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History of the Mohawk Valley: Gateway to the West 1614-1925
Earl J. Bennett

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[This information is from Vol. III, p. 131 of History of the Mohawk Valley: Gateway to the West 1614-1925, edited by Nelson Greene (Chicago: The S. J. Clarke Publishing Company, 1925). It is in the Reference collection of the Schenectady County Public Library at R 974.7 G81h. This online edition includes lists of portraits, maps and illustrations. As noted by Paul Keesler in his article, "The Much Maligned Mr. Greene," some information in this book has been superseded by later research or was provided incorrectly by local sources.]

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Earl J. Bennett, vice president and manager of the Oneida Textile Company, of Stittville, New York, was born in Omaha, Nebraska, on April 2, 1889, the fifth of six children born to J. Morrell and Jennie A. (Chase) Bennett, both of whom were born in Otsego county, New York. As a young man J. Morrell Bennett traveled extensively through the west prospecting and mining, then came to Omaha, Nebraska, where he engaged in the live stock business, and later became manager of what is now the Union Stockyards of that city, where he remained until 1890. He then returned to Otsego county and engaged in agriculture and raising live stock; also the shipping of horses from the west for sale throughout the Mohawk valley. He was a large landowner and after his retirement from active business devoted his time for several years to his personal interests. His wife died on March 13, 1918.

Earl J. Bennett was educated at Hartwick Seminary, near Cooperstown, New York, and at Worcester Academy, in Massachusetts. He then spent two years in contracting work in Montana, after which he returned to Montgomery county, New York, and ran one of his father's farms for two years. Subsequently he engaged in the manufacture of silk, organizing the Oneida Textile Company of Stittville, New York, in 1917, becoming vice president and manager. This company manufactures silk from the raw state, as it comes from Japan and other countries, into underwear, hosiery, etc., making special lines for jobbers, and also makes sweaters and artificial silk goods.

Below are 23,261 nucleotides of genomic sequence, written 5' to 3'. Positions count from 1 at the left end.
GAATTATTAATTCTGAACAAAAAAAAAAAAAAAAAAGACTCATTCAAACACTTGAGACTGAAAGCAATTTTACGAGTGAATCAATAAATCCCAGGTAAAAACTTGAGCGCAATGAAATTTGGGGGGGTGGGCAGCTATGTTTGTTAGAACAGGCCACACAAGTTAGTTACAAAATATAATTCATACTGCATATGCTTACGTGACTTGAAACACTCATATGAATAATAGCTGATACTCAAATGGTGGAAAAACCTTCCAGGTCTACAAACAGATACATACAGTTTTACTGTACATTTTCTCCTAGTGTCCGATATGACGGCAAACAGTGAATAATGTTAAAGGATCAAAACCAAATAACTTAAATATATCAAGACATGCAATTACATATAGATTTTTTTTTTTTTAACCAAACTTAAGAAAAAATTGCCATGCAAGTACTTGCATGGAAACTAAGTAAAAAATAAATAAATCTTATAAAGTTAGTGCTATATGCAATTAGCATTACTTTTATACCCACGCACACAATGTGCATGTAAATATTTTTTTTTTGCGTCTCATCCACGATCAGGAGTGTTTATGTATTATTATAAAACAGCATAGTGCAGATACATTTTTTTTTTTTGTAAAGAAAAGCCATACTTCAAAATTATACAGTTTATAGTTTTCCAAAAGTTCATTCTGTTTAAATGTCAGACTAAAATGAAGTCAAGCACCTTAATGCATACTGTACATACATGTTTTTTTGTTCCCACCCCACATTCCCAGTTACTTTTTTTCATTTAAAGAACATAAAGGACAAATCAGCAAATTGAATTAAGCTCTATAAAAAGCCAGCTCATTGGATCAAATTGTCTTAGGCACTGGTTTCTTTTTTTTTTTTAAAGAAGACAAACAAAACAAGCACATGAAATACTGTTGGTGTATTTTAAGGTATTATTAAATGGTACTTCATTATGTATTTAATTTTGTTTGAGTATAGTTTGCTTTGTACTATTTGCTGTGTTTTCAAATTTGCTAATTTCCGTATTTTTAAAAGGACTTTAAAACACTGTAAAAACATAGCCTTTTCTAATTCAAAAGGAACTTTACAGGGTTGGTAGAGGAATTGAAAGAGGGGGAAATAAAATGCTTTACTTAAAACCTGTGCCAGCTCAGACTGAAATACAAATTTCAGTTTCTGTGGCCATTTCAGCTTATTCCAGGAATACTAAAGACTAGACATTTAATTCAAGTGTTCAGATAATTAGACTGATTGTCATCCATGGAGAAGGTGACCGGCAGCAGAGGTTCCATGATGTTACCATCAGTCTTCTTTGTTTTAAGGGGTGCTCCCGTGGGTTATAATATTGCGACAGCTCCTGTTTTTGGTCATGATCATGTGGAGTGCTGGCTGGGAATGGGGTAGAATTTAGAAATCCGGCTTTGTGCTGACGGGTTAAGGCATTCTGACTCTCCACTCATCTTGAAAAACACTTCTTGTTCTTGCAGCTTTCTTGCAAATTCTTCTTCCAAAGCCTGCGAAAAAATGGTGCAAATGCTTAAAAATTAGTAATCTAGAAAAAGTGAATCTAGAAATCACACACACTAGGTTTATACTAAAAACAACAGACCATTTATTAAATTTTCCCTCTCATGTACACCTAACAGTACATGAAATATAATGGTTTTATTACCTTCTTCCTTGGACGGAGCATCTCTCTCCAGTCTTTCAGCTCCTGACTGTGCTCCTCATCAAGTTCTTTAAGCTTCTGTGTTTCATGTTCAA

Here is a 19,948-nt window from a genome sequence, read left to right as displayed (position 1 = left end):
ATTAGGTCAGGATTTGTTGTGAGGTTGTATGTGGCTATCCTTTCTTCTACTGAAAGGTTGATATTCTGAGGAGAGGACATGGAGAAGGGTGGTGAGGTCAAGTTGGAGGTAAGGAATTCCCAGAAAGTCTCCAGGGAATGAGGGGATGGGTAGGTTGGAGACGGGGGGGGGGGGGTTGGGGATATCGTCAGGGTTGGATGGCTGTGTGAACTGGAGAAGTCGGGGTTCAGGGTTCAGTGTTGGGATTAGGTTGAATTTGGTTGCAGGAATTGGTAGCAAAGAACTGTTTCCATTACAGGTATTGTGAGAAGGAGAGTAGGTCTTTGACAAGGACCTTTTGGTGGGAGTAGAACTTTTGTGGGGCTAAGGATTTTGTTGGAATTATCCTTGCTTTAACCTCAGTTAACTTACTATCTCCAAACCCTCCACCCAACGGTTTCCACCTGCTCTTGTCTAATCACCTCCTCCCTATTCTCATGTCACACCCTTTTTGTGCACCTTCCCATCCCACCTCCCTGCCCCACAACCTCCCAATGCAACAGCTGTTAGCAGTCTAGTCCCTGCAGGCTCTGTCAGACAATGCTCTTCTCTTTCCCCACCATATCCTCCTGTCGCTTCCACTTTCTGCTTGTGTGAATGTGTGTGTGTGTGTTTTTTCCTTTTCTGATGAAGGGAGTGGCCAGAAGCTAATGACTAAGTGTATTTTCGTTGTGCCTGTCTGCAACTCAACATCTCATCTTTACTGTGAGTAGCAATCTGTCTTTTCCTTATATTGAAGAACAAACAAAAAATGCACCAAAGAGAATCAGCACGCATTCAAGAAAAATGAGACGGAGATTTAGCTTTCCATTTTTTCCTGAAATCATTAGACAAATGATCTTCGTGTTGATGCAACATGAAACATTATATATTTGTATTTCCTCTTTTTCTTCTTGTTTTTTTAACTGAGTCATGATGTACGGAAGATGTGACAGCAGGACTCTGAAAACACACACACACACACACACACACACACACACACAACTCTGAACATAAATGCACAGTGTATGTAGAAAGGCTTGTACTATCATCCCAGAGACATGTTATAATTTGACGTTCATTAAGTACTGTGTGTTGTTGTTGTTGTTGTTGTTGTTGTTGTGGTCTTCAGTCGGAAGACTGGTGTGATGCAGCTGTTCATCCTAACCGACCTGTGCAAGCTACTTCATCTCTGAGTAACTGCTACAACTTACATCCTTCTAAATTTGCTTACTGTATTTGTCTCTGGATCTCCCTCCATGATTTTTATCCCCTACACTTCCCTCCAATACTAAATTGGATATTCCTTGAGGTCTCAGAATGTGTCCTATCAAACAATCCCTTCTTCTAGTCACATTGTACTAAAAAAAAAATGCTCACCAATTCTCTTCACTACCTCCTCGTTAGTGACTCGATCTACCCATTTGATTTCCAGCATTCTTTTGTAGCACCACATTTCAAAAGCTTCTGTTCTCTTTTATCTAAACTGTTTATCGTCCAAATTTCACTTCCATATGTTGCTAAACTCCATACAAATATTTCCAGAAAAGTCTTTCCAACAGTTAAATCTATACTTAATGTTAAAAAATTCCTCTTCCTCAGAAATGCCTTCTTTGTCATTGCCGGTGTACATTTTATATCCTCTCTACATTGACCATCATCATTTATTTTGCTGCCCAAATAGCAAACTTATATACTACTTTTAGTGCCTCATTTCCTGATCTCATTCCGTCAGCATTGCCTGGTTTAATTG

On August 27, 1913, in Milford, New York, Mr. Bennett was united in marriage to Miss Bessie Weeper, daughter of William and Maria Weeper of Fultonville, New York. Mrs. Bennett is secretary and treasurer of the Red Cross, Stittville Unit, Utica Branch. Mr. and Mrs. Bennett have two children: James Morrell and Jean Weeper Bennett, both members of the Children of the American Revolution.

Mr. Bennett is a Mason and member of Fultonville Lodge, No. 531, F. & A. M., and belongs to Stittville Lodge No. 864, Independent Order of Odd Fellows, and to the Masonic Club of Utica. In politics he is a republican. As a business man Mr. Bennett has been conspicuous among his associates not only for his success but for his fairness and honorable methods and has many friends in the community wherein he makes his home.

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